Complaints have sometimes been rejected on the grounds that defamatory comment is robust debate, which leaves councillors genuinely uncertain about what the limitations of robust debate are. Occasionally, a formal complaint has been dismissed simply on the grounds that it is political, without mentioning the substance of the complaint itself. The common thread through many of these cases is the avoidance of a finding of fact, which is a crucial element of the decisions to be made. That leaves a twofold level of uncertainty for members: whether the conduct as described took place or whether it is simply an allegation, and even if the allegation took place, if such a verdict is arrived at, whether it would be a breach of the code. I find that somewhat unsatisfactory. At the end of the day, if the rulings do not leave councillors more certain about where they stand and what to do, the system is not working as well as it could.

This situation has not stopped decision notices failing to make it clear that no finding of fact has taken place. I would like to mention one case. A charge or allegation was made against an experienced and respected councillor, for which there was no finding of fact. In effect, the complaint was thrown out, but the offences that he might have been guilty of, if he had been guilty, were listed at length. In addition, there was a suggestion that he went on a course that might or might not have been appropriate to the issue. There was no verdict or finding of fact, but the person concerned found he could not appeal against what was obviously an acquittal and the political opposition had a feast day in the press at his expense. That is a grotesque failure of natural justice.

I suspect that all that case illustrates is that the local standards committees in Sefton and other places are under pressure, and that is not helped if frivolous complaints emerge or a tit-for-tat culture prevails. I suspect that the experiences of those in Sefton are not particularly unique and that such problems are occurring elsewhere. The foibles of the local committees can be as various and arbitrary as premier league referees are considered to be by football teams, in relation to which the same uncertainty and difficulties prevail. However, there is one important difference, and this is a very serious thing: the reputation of councillors is at stake. That is very important to councillors, not just because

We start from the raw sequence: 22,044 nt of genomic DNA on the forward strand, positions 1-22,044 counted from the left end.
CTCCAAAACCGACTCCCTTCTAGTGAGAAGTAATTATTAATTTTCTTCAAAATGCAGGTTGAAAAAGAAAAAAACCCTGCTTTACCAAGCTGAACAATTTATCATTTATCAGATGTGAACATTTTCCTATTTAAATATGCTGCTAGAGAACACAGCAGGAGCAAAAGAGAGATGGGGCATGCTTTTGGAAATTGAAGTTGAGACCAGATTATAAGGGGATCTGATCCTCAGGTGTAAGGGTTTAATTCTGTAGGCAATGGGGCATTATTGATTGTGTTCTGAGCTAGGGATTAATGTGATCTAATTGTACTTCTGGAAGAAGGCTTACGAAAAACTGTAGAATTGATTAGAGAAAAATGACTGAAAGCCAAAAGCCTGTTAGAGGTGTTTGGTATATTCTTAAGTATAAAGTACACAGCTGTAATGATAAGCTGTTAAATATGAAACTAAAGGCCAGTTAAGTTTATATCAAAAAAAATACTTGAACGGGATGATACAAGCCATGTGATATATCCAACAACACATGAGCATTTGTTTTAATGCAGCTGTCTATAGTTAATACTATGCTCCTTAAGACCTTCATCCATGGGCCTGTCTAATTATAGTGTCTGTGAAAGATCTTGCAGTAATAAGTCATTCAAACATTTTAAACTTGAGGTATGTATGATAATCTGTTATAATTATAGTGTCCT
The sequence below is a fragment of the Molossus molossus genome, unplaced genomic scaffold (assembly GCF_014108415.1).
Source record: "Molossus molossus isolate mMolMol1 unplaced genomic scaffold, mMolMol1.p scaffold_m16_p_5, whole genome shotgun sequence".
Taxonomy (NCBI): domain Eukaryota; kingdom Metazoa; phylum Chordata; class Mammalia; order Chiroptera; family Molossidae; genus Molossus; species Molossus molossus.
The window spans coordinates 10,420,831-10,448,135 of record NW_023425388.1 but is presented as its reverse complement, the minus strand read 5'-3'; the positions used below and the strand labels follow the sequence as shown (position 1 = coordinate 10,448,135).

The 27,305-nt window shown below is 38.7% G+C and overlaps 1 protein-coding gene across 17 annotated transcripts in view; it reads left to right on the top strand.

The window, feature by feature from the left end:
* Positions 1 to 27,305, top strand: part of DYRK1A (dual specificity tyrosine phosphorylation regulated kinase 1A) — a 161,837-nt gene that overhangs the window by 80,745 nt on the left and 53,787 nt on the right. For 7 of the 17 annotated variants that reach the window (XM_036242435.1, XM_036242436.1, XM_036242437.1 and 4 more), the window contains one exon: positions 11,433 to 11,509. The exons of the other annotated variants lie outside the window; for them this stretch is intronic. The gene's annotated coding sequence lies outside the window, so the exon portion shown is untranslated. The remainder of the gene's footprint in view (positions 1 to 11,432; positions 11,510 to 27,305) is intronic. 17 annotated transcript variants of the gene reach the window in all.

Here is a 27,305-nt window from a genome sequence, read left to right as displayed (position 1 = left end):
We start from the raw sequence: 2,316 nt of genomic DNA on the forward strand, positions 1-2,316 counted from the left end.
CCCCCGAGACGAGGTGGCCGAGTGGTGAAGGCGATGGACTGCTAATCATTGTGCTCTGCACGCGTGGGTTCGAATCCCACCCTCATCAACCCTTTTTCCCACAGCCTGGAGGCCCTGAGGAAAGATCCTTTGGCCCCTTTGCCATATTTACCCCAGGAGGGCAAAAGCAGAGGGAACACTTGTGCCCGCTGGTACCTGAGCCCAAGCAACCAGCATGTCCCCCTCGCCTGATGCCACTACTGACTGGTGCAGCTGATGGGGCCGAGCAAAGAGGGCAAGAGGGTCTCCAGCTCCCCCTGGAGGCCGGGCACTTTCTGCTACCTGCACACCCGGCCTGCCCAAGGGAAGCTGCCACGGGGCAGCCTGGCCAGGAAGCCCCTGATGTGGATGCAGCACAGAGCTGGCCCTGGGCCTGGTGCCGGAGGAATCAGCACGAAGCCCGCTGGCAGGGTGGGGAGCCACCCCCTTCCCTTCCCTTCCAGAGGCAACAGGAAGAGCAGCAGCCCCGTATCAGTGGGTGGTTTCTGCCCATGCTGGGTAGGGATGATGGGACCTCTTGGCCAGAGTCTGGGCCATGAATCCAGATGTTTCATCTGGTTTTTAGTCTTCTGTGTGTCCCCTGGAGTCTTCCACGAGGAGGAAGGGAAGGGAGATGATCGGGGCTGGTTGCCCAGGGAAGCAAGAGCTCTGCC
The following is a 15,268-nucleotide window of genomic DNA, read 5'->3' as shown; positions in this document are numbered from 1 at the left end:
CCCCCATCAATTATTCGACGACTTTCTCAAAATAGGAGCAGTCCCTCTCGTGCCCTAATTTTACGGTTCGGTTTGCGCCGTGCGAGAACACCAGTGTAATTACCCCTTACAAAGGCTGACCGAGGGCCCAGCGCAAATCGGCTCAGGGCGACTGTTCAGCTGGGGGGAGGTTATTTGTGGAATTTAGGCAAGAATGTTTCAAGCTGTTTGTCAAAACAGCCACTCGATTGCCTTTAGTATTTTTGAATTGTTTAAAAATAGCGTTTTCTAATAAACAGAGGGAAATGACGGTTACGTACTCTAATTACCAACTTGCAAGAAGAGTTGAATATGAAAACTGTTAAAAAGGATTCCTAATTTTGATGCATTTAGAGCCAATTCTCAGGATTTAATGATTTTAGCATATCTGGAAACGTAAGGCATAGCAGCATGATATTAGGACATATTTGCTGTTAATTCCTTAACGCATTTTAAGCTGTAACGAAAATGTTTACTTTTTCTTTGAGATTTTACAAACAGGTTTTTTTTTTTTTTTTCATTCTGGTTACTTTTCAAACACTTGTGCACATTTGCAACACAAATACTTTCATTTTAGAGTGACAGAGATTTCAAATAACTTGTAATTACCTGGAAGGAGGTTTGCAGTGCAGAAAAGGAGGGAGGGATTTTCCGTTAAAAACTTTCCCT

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of their electoral prospects, but because of how they feel about themselves and how their families feel about them.

My plea is essentially that the Government should assess, monitor and record this demonstrably imperfect quasi-judicial system. My suspicion is that the standards boards are not setting the clear standards in performance, practice or outcome that we all desire.

1.13 pm

The Parliamentary Under-Secretary of State for Communities and Local Government (Mr. Sadiq Khan): It is a pleasure, Mr. Key, to speak with you in the Chair the first time that I respond to a debate in my new role. I congratulate the hon. Member for Southport (Dr. Pugh) on securing this debate. He and I served on the Public Accounts Committee, on which he still sits, and I am grateful to have the opportunity to discuss the conduct regime for members of local authorities in England.

I am aware that the hon. Gentleman takes a keen interest in this matter, not only because of his 13 years as a councillor in Sefton, but as a member of the Select Committee on Communities and Local Government. This is the first Adjournment debate on the important issue of standards since the new regime, and it is particularly welcome as it gives me the opportunity not only to get off the mark, but to reassert the Government’s support for the conduct regime for local authority members. I would also like to mention the Government’s gratitude for the hard work of the Standards Board for England and the work of local authority standards committees. In the same way that premiership referees are not thanked enough, local authority standards committees are not thanked enough, and therefore I would like to thank them this afternoon.

It is now almost six months since the Government devolved responsibility for dealing with the conduct of local authority members to local authorities themselves, so it is an apt time to hold this debate. I congratulate the hon. Gentleman on the tenor and spirit in which his comments were made. To be blunt, there is only one thing in the history he articulated with which I would disagree. As someone who was a councillor for only 12 years, I can say that the events in Wandsworth were nowhere near as flowery and colourful as they appear to have been in Sefton. I cannot think of one occasion on which anyone was threatened with having their arms ripped off, but I will check with other colleagues about whether that happened in Wandsworth.